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Society & Culture

Seeking the Silver Lining in the Earthquake

Apr 29, 2013
  • Xiong Lei

    Guest Professor, Renmin University

Even though any earthquake is an unexpected disaster, few were able to foresee that the southwestern Chinese province Sichuan could be struck by two devastating earthquakes in such a short time span. Five years after an M8 earthquake jolted Wenchuan in May 2008, claiming nearly 70,000 lives, an M7 earthquake hit Ya’an on April 20, with a death toll of about 200, as of April 23.

Evil seldom arrives alone, as the saying goes, and thus the Ya’an earthquake caught us midstream in our effort to contain the H7N9 influenza virus. The new strain of bird flu has infected 108 people in several eastern, central and northern provinces or municipalities as of April 23, leaving 22 dead.

The Chinese government and people have been fighting on both fronts and have handled the crises more calmly than before. In the latest disaster, as in all previous crises, they moved swiftly to rescue and relieve.

Premier Li Keqiang flew to the quake-hit area hours after the quake took place; more than 8,000 troops of the People’s Liberation Army reached the area before the end of the day; and civilians across the country started to donate to those affected by the quake as soon as they learned the news. Two days after the quake, a Tibetan friend in Yushu of Qinghai Province told me that Buddhist monks in Yushu County, which also experienced an M7.1 quake in April 2010, pooled a total of 270,000 RMB to support those affected in Sichuan.

There is no doubt that devastating disasters like the Wenchuan and Ya’an earthquakes are destructive, yet they also serve as a bond for the nation to unite over. The people of Ya’an, and the whole nation, will once again transform the sorrow into strength and stand up from the disaster undaunted. But what is more important than remaining unbeaten by the disaster is that we always see something new in our fight against a catastrophe, and we always make progress in coping with such disasters.

The Wenchuan earthquake marked the first time in China that non-governmental human and material resources were involved in disaster rescue and relief on a large scale. Thousands of volunteers made history in China’s disaster management in 2008. It also marked the first time that the rescue and relief work was televised live around the clock.

While the unprecedented effort won extensive admiration at home and abroad, shortcomings and misconducts in both government and volunteer rescue work were exposed through media coverage.

For instance, people realized that volunteers’ initiatives, though commendable, could impede professional recue teams’ moves if poorly organized. As highways to the stricken areas were damaged or destroyed, transportation was compromised. Volunteers’ vehicles often worsened traffic congestions and impeded the mobility of professional rescuers. Unprofessional volunteers also consumed precious resources and supplies for the affected people.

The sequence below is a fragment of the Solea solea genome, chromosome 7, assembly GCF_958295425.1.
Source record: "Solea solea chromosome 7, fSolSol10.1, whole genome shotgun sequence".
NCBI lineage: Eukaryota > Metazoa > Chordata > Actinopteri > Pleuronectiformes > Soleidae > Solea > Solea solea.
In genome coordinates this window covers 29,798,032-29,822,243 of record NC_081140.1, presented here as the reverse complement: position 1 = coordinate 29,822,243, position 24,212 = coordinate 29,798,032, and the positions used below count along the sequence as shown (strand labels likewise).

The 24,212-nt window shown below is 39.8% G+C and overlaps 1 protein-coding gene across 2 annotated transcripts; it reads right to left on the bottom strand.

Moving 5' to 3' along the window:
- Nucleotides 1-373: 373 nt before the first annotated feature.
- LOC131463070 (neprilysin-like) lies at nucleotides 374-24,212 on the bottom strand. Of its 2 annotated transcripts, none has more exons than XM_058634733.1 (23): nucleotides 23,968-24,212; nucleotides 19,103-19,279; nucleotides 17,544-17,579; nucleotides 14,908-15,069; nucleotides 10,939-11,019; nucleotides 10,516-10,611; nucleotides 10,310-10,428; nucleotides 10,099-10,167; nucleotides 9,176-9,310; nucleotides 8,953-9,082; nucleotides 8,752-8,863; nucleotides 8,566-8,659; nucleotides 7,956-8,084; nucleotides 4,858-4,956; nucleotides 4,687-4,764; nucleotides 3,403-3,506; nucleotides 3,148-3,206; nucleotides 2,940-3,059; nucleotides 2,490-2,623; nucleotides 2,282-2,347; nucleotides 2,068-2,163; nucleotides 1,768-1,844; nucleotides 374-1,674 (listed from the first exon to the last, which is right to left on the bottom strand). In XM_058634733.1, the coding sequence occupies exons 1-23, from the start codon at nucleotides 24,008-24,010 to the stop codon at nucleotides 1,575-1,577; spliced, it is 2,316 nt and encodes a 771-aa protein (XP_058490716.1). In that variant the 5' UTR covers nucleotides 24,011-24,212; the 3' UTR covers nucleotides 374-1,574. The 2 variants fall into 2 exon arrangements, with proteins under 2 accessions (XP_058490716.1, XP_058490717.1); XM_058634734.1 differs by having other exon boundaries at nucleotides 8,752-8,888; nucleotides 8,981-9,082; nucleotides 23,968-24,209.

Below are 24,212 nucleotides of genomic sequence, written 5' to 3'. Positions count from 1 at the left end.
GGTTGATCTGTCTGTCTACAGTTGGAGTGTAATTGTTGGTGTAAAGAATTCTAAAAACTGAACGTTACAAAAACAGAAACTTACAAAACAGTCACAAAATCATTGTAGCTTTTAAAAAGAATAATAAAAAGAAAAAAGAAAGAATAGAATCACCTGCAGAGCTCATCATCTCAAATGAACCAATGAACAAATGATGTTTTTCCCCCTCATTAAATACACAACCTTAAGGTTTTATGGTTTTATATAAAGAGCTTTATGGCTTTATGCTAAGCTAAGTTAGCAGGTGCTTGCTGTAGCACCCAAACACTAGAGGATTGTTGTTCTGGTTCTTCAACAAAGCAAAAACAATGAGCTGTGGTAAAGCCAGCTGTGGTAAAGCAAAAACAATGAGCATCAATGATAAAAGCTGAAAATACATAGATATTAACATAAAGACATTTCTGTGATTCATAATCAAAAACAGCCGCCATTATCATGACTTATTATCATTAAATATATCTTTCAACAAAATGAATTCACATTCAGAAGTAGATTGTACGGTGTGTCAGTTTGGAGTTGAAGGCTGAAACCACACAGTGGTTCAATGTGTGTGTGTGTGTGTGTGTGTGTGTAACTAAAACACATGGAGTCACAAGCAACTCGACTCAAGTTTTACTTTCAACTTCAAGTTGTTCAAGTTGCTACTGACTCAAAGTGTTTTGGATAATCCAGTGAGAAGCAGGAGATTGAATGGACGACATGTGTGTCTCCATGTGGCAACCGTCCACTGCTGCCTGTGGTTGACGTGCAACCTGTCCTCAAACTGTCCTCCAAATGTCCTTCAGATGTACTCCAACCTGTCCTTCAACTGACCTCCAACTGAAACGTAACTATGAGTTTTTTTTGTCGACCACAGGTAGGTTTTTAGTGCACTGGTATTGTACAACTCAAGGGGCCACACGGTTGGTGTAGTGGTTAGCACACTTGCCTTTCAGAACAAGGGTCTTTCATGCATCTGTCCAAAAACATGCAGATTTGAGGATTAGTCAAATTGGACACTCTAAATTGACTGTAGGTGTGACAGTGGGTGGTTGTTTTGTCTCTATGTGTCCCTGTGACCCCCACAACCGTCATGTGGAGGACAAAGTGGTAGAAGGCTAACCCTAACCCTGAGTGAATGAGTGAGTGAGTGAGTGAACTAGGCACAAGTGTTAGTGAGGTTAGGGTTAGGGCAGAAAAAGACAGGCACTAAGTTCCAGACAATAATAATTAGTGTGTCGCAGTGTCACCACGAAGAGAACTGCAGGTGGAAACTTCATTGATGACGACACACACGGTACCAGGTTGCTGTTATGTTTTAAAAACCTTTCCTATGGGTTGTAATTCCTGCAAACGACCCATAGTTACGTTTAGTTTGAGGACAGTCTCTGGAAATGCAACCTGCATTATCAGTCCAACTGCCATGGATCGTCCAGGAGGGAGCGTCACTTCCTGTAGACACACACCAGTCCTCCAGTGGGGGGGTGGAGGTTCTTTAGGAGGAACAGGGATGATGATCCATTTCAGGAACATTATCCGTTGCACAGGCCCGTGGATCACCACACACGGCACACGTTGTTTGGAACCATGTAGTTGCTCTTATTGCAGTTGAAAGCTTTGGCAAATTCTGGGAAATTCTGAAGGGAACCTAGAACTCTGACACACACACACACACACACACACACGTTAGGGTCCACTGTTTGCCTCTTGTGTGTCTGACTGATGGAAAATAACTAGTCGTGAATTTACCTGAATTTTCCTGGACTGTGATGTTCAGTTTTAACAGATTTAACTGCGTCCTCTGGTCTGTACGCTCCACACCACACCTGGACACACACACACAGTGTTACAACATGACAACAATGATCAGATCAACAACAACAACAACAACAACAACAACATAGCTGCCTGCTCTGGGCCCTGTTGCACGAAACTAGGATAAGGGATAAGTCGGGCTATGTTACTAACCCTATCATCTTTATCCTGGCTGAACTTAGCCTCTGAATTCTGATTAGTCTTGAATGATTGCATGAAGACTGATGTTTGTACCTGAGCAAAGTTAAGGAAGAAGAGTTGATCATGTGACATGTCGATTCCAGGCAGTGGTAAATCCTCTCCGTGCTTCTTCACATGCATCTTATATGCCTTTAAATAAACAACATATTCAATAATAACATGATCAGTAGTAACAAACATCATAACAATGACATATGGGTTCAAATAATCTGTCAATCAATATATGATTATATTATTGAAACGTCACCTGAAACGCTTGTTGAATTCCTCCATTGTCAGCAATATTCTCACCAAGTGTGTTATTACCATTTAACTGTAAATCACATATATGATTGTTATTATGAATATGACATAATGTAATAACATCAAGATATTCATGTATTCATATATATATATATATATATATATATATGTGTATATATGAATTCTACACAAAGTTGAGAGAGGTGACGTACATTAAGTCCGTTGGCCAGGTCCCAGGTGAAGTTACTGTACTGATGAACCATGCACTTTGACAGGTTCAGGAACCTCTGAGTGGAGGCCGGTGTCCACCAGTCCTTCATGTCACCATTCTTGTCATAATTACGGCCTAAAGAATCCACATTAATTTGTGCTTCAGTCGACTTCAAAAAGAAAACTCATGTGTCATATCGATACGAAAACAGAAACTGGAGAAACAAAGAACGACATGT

People remembered this lesson. At the start of rescue work in Ya’an this year, many bloggers suggested that unprofessional volunteers withhold their attempted moves to go to the stricken area, in order to guarantee mobility for the army and professional rescue teams. This echoes the central government’s call to rationally execute aid to Ya’an.

BBS and microblogs also reminded people that they shouldn’t place phone calls to the quake-stricken areas in order to save the telecommunication resources for emergency responses. People concerned for the quake-affected areas are acting more considerately, like donating money and blood in their home cities. 

Such consciousness has helped improve the efficiency of the disaster relief and kept the rescue and relief work in good order. It also indicates a social maturity and progress.

Also improved has been media coverage of the disaster – five years ago, some journalists were criticized by netizens to get information at the expense of victims and families who had already suffered. “Media people have no right to consume the victims’ trauma,” one netizen observed.

And the media has learned. This time, we have seen more thoughtful and respectful reporting of the event, although the overall coverage still has room to be desired.

One is toughened in hardships to become successful, and so is a nation. The key point is that they must learn from the experiences, both positive and negative.

China is prone to disasters and calamities, and the Chinese nation has sustained its 5,000-year-old civilization and developed through such experiences. When a population becomes good at learning from these miseries, any destruction can be turned into a constructive force, and the nation becomes invincible.  

Xiong Lei is a guest professor of journalism at Renmin University of China.


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